Let’s look at some of the technical details so that I can explain why these new expansions are interesting, and how they relate to Turán’s work and ultimately back to Pólya’s ideas and one of the particular threads that grew out of them. First, define the Riemann xi function as

where is the Euler gamma function and is the Riemann zeta function. It’s also common to denote

This is Riemann’s “capital xi” function, which is still usually referred to as Riemann’s xi function. (This seems reasonable: the two functions are the same up to a trivial linear change of variables.) The main point of these definitions is that is an entire function of the complex variable , and that RH can now be reformulated as the statement that the zeros of all lie on the real line. Moreover, the famous functional equation satisfied by the Riemann zeta function maps to the statement that is an even function.

Now consider the following four ways of representing the xi function:

Here, the first representation (1) is simply the Taylor expansion of , which contains only even terms since is an even function. The numbers are (up to the sign factor) the Taylor coefficients. Some attempts have been made to understand them, and one interesting and fairly trivial observation (again going back to facts already known to Riemann) is that they are all positive. Some additional and less trivial things can be said—see for example Section 6.1 of my paper [5], and the recent paper by Griffin, Ono, Rolen and Zagier [2]. But at the end of the day, no one has yet succeeded in using the Taylor expansion to prove anything new about the location of the zeros.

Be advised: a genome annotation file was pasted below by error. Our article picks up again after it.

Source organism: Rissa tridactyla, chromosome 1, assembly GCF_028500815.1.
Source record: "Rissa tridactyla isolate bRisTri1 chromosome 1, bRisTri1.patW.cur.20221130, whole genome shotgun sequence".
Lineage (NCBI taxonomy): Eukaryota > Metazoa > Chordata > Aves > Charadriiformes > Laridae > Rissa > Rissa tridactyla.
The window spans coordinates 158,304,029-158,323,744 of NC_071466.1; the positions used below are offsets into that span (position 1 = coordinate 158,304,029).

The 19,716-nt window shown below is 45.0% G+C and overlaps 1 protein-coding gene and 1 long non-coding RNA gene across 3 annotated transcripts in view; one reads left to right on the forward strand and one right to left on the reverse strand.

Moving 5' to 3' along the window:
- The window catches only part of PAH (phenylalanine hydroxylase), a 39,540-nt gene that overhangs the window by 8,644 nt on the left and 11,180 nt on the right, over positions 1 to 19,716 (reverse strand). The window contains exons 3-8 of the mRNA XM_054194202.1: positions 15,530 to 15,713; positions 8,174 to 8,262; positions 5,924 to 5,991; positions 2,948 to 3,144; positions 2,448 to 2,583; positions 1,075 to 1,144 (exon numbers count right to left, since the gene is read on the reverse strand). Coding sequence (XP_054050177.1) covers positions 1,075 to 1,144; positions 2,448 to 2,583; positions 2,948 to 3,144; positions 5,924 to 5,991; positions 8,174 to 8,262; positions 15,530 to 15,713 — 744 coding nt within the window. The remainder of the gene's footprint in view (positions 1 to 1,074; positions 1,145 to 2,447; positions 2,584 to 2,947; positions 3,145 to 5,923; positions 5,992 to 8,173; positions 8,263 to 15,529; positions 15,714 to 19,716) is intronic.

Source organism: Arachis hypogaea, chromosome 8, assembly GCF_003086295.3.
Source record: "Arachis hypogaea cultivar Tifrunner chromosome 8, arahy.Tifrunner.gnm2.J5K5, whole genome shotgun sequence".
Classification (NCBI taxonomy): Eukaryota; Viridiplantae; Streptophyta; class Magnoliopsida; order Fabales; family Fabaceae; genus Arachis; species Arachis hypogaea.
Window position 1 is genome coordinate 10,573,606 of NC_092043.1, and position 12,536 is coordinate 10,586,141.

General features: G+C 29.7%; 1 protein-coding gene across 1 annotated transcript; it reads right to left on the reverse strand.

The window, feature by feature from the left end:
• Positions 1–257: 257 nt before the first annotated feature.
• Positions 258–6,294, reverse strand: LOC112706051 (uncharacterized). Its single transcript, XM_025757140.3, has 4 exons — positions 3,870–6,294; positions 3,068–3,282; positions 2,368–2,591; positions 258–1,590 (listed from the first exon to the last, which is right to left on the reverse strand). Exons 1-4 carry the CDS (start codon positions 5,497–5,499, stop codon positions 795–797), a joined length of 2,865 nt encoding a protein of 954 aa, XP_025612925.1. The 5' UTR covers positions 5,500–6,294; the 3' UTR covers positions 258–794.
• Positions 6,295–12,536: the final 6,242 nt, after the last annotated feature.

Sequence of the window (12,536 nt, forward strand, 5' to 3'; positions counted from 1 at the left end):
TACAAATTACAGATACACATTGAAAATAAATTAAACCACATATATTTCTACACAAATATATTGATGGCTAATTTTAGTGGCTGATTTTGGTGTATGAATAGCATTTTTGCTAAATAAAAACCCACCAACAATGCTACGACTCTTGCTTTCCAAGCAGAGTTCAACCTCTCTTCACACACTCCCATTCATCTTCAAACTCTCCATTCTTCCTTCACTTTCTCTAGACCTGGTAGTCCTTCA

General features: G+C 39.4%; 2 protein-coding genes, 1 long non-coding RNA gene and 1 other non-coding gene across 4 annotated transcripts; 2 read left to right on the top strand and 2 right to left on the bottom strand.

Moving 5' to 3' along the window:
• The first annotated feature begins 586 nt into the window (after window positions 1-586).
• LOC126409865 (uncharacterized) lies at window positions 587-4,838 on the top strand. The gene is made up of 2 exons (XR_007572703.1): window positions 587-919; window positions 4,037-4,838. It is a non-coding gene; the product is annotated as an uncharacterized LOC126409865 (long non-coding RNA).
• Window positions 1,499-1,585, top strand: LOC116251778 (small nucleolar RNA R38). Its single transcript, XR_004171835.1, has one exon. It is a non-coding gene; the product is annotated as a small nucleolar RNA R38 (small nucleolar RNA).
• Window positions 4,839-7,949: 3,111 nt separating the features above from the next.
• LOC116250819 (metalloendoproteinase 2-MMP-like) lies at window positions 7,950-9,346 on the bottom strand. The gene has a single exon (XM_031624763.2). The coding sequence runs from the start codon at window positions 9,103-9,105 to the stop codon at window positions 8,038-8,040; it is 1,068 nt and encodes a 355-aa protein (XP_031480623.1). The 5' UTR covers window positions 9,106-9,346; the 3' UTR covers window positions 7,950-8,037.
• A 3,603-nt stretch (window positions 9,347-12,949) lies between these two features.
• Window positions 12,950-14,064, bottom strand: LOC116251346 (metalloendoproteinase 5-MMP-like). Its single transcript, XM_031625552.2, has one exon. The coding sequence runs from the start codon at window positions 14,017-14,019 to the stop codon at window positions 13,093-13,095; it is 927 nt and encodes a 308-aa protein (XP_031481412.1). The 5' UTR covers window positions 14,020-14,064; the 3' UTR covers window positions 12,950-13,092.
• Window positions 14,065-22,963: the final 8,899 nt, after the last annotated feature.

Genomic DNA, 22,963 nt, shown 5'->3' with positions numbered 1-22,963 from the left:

The second representation (2) is the infinite series expansion of in the classical sequence of Hermite polynomials, defined by the well-known formula

This is the representation whose use was advocated by Turán. His reasoning was that expanding a function of a complex variable (for example, in the simplest case, a polynomial) in monomials doesn’t provide useful information to easily decide if the function has only real zeros, because the monomials have, roughly speaking, radial symmetry: their level curves are concentric circles. The Hermite polynomials on the other hand, at least heuristically, have level curves that are closer to being straight lines parallel to the real axis, Turán argued; thus, they are more suited to the geometry of the problem we are trying to solve.

Turán’s case for supporting the Hermite polynomials as the right basis to use is quite detailed—you can read about it in his papers [6,7,8] (and no, he was not able to actually prove anything about the zeros of ; this is a common theme in most of the attacks on RH to date…). I’ll simply mention that again one interesting and fairly easy observation is that the coefficients in the expansion (2)—adjusted through the introduction of the sign factor —end up being positive numbers. Their asymptotic behavior can also be analyzed: I prove a result about this in my paper (though it’s not particularly pretty).